Unemployment: Is it for you?

Future looks bright for those interested in a life of unemployment, experts say.

Published May 13, 2003 7:30PM (EDT)

In Scruitt, N.Y., biophysicist George Bickley has been out of work for more than a year. "My brother Jeffrey says that's what I get for not going into improv theater."

In Backatcha, Ga., 37 of the town's 38 retail outlets, factories and fast-food establishments have laid off their entire workforce, leaving only one small convenience store to meet the growing local demand for generic beer, sleeping pills and ammunition.

In Ecoport, Ore., Ivy League college graduate Brad Jones Jr. plans to follow in his father's footsteps. This morning the two men will walk to the local unemployment office, where Brad's mother, Marge, is already waiting in line with the Joneses' daughter, Katie, a former high-tech supervisor now living in the family Hyundai with her children, Taylor, Tyler, Schuyler, and Schüter, who are eagerly awaiting the start of their school's summer vacation early in February. "Keeping up with the Joneses just got a lot more complicated," quips Katie.

All over the United States, the popularity of unemployment is growing.

According to the U.S. Bureau of Labor Statistics, unemployment rose from an unimpressive 4.0 percent at the close of 1999 to a more respectable 5.8 percent in February of 2001. Then in April 2003, as states slashed budgets, CEOs claimed multimillion-dollar bonuses in exchange for meeting bankruptcy goals, and conservative moralists hit the casinos, unemployment finally achieved an inspiring 6.0 percent, a rate some experts say would be even higher if it reflected the thousands of people who, having run out of benefits, contacts and relatives with sofa beds, are no longer seeking employment but merely a reason to live. Analysts say the trend is likely to continue.

"What started as a flirtation has clearly become a lifestyle," said professor Ed Yu, as he and his former colleagues cleaned out their desks at the Center for Economic Development in Washington. "I think you're going to find more and more people of all ages, education levels, and belief systems turning to unemployment as the current administration focuses on the important tasks of rebuilding Iraq, bombing North Korea, rebuilding North Korea, bombing Syria, rebuilding Syria, bombing Cuba, and so on."

But is unemployment for everyone?

"Not everyone can cut it," admits Charles "Chump" Brown, widely recognized as an unemployment insider by his fellow former hotshots in California's Silicon Valley. "A venture of this scale takes enormous outlay, and not everyone's got that kind of capital to invest. There's the constant career counseling, the daily two-hour commute to job fairs, the bulk mailing of résumés. It all adds up. And if you've also got mortgage payments on a one-bedroom condo in a high-crime area, that's an extra 700 thou right there. So, no, unemployment is definitely not for amateurs."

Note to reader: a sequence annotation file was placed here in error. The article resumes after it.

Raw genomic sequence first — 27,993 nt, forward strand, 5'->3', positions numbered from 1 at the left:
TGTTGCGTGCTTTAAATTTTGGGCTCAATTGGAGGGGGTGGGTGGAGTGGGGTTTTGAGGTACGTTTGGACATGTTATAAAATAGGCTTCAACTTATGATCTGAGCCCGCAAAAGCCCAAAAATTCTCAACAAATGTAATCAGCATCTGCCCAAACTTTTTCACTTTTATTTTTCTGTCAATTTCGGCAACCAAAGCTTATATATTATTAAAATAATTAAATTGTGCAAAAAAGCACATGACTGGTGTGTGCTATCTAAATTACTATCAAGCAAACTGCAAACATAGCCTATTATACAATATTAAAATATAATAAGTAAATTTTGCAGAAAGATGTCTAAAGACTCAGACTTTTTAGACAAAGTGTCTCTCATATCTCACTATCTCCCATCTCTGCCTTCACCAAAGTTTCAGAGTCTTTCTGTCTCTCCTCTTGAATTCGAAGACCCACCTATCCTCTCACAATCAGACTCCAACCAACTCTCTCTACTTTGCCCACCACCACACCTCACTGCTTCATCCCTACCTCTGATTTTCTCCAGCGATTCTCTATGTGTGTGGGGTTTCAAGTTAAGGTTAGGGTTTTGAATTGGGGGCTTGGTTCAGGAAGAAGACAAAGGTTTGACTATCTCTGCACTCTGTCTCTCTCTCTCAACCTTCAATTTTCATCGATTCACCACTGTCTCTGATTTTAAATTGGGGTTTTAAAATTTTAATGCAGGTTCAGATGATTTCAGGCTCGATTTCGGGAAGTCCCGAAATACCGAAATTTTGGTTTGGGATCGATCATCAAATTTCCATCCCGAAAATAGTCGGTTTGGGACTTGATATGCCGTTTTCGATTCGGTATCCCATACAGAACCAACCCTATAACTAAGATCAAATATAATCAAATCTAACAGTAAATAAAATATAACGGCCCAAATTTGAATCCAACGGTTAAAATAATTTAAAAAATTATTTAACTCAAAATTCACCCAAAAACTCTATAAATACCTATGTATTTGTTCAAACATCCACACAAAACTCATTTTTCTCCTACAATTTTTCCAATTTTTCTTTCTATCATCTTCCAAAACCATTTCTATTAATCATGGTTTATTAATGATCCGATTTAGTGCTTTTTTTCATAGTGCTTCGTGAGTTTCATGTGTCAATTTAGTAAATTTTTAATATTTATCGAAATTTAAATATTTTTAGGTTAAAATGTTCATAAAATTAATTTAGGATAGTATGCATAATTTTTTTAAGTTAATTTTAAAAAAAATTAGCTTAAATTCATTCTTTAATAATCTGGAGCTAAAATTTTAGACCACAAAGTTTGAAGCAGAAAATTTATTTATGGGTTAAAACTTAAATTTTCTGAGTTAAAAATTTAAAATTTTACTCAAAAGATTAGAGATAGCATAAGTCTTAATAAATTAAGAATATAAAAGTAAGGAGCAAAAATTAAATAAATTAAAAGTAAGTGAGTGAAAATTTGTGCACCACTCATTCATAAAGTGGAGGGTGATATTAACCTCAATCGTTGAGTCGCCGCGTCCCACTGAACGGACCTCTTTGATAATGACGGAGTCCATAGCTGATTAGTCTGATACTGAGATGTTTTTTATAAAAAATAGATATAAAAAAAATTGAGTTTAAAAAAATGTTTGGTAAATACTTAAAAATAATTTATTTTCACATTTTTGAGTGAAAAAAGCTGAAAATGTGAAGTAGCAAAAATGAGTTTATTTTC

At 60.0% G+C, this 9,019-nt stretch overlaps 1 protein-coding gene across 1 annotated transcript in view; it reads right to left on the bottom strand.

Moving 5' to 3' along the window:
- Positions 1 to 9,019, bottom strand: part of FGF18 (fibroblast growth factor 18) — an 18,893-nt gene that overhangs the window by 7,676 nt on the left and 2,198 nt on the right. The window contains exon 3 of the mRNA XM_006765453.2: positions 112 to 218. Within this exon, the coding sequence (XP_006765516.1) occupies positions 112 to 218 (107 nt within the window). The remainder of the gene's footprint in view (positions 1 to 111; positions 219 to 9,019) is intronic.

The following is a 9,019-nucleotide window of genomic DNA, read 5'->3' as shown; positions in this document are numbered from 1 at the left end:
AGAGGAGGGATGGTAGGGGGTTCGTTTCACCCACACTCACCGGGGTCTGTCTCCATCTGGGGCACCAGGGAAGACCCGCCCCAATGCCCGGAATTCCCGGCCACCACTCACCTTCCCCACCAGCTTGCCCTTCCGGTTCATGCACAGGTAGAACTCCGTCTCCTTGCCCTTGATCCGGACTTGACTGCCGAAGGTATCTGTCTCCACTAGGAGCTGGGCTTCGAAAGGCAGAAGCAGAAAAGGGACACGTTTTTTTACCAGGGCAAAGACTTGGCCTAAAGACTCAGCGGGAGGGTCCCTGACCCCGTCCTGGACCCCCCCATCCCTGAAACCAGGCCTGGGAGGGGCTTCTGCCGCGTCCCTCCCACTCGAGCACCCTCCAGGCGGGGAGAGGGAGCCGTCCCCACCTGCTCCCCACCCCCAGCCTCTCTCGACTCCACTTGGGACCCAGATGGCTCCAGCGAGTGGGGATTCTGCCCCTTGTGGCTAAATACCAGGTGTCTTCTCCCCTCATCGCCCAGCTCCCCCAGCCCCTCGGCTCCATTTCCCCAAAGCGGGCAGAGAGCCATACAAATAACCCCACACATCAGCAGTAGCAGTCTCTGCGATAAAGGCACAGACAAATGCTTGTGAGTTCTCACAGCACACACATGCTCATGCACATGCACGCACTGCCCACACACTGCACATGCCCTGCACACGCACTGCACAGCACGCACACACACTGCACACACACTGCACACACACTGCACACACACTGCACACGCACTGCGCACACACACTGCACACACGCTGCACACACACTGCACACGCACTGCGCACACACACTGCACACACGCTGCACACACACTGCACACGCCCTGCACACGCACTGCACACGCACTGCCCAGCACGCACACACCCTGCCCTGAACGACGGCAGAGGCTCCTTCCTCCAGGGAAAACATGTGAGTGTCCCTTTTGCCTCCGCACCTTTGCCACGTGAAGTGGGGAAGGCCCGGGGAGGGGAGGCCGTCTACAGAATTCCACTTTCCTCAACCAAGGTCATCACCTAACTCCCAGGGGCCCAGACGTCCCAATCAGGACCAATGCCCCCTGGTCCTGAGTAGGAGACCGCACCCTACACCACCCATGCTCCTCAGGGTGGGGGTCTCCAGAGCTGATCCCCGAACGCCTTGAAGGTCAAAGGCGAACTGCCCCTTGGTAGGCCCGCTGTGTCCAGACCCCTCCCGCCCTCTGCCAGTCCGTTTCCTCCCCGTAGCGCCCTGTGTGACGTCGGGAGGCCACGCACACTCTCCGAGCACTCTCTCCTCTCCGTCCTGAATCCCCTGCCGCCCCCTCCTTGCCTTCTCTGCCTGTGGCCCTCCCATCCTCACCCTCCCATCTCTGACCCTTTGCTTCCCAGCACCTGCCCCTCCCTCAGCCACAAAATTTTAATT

But others are more enthusiastic. "I think you'll do fine as long as you're someone who thrives on stress. And boredom. And hunger. And stress," says Tracie Nervosa, a former teacher, speaking from a pay phone in Helpus-Dammit, Vt., where she had been hunting for loose change. "For me, the appeal of unemployment is the fact that you never know what's going to happen next. One day, you're racing from one pointless networking meeting to another, the next day you're still in your bathrobe in the middle of the afternoon watching reruns of "The Golden Girls" and snacking out of the cat food dish. It's very creative. Today I'm going to be selling my blood at various plasma centers, auctioning my children on eBay, meeting friends for Community 'Panhandling in the Park' Day -- and I still have to be back here by noon so I can let in the sheriff for my eviction."

While many experts predict a strong future for unemployment, others are more cautious. After conducting an exhaustive two-year study of the nation's newspapers, Lou Seur has discovered some disturbing anomalies. "If you examine the graphs I've inked onto the underside of my arms as the madness progressed, you'll notice that three sectors of the economy have proved stubbornly resistant to unemployment: self-absorbed celebrity divas without surnames, athletes with extensive criminal records, and the vast majority of elected officials. For reasons that we're still trying to determine, not even their most abysmal performance reviews have secured them so much as a demotion. If anything, it's led to better book deals, new reality TV shows, and more endorsements of expensive cars, overpriced junk food, and luxury-class prescription drugs."

"I think Lou is being shortsighted," says his wife, Anita Nichol-Seur, who like her husband, must now buy her reading glasses at Bottom of the Barrel World, where she also shops for bargains on canned pig-nose ravioli for the couple's weekly meal in their modest cardboard home on a densely populated median strip. "My sense is that, as more people begin turning to movie theaters, sports stadiums and voting booths for shelter instead of entertainment, the opportunities for unemployment should become more widely available."

But for now, the dream of more equitable unemployment remains just that -- a dream. At Halliburton, Bechtel and the White House, dozens of people still show up every morning to point at their ringing phones and tell somebody else to get it.

"Of course, I can't," says Ima Wrecknow, former administrative assistant, "seeing as how I've ended up at a bus station in Nottahope, N.D. But I really appreciate the gesture, and would love to offer a gesture of my own. Perhaps someday, when we all meet in a dark alley of the nation's crumbling infrastructure, I'll get my chance."

By Joyce McGreevy

Joyce McGreevy is a writer in Portland, Ore.

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Great Recession Unemployment U.s. Economy